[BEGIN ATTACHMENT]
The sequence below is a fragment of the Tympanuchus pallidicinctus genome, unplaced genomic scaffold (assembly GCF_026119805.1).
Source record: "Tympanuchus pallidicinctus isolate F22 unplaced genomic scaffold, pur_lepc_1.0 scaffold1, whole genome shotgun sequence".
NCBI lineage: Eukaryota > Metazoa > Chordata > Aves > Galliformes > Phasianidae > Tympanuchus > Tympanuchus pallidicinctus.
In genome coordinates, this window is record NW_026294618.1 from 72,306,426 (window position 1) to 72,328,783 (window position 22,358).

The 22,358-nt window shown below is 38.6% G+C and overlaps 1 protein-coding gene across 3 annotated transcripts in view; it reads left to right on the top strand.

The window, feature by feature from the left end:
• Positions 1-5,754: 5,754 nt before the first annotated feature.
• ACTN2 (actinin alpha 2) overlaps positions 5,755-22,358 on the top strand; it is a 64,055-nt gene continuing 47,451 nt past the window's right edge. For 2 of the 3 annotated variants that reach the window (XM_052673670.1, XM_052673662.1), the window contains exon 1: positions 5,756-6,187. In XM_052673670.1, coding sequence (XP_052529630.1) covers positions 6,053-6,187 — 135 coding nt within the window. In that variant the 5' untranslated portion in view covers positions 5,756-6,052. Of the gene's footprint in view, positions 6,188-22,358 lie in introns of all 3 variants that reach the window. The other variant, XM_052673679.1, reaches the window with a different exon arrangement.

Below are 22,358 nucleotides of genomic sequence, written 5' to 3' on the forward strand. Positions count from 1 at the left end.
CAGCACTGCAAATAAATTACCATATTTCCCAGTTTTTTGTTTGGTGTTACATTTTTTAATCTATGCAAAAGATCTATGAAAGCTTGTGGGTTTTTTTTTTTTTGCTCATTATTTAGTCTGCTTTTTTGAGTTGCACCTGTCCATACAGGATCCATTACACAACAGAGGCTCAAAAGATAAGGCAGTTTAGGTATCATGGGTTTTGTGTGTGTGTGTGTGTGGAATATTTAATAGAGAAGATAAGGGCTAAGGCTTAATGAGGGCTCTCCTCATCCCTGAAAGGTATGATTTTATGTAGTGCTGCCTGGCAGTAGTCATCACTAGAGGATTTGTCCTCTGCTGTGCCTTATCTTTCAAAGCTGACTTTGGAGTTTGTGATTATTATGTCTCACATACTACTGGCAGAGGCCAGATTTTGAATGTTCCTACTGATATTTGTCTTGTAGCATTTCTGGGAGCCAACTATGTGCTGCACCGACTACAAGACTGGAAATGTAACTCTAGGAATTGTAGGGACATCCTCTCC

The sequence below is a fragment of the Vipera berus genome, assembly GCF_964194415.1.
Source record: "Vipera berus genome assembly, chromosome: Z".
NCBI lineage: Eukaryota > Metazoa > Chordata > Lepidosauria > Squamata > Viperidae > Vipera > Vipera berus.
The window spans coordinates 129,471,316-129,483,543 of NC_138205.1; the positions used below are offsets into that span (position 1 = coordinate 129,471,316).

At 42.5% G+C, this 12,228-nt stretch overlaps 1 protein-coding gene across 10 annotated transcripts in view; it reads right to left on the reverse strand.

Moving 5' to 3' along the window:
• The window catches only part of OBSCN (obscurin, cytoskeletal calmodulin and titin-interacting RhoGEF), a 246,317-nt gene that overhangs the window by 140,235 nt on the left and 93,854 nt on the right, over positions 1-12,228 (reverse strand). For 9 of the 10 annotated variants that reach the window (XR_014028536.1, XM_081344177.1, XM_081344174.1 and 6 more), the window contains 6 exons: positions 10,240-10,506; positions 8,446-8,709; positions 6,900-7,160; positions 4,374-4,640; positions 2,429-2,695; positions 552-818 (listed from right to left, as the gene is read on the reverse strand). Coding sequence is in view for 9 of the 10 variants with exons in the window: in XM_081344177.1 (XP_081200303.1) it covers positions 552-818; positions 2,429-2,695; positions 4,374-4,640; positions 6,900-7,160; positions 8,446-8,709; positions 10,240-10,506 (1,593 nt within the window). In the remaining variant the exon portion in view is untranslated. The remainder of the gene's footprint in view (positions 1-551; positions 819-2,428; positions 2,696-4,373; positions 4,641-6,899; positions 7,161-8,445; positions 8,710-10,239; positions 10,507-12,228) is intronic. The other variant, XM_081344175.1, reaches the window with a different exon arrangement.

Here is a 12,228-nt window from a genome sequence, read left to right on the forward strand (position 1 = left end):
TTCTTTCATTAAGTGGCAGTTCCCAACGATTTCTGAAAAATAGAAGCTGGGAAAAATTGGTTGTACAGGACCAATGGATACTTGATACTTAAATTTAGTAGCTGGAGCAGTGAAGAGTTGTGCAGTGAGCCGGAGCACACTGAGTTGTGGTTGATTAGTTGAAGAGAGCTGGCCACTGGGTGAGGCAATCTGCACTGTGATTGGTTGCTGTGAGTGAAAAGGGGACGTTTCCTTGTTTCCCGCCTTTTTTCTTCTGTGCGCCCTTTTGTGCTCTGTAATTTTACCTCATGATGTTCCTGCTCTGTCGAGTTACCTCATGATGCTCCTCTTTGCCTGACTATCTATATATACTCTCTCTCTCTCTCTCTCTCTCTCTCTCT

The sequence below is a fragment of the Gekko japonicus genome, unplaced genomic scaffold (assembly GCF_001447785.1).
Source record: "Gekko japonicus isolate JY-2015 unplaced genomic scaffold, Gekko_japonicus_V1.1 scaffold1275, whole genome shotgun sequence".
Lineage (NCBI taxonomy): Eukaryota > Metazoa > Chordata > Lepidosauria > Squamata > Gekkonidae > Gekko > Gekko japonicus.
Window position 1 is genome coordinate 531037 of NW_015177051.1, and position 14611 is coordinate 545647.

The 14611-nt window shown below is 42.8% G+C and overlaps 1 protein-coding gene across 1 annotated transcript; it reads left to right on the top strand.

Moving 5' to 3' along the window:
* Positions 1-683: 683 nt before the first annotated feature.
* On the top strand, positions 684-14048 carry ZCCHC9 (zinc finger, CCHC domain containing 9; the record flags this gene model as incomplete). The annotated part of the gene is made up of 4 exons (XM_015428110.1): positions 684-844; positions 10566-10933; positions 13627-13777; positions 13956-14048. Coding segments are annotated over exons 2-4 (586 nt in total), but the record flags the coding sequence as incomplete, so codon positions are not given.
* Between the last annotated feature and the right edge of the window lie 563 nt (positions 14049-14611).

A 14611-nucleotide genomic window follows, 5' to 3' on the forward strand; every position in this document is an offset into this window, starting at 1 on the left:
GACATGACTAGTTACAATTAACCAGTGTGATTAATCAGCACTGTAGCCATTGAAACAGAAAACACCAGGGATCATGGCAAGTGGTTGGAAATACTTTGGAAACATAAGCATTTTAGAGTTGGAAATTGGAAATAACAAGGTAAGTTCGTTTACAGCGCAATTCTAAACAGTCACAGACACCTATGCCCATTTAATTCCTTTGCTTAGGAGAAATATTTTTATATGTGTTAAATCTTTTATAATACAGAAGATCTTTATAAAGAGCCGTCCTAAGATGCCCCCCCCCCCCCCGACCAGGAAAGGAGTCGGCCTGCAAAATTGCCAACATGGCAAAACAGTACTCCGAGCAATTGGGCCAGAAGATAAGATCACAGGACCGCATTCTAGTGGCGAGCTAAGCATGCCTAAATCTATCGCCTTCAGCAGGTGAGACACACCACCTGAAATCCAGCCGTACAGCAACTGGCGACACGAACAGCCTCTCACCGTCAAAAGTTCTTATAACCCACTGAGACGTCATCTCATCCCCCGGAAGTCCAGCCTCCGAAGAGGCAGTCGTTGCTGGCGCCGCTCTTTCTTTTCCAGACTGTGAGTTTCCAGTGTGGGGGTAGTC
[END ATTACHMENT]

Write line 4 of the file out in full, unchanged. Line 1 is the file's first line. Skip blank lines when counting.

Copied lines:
In genome coordinates, this window is record NW_026294618.1 from 72,306,426 (window position 1) to 72,328,783 (window position 22,358).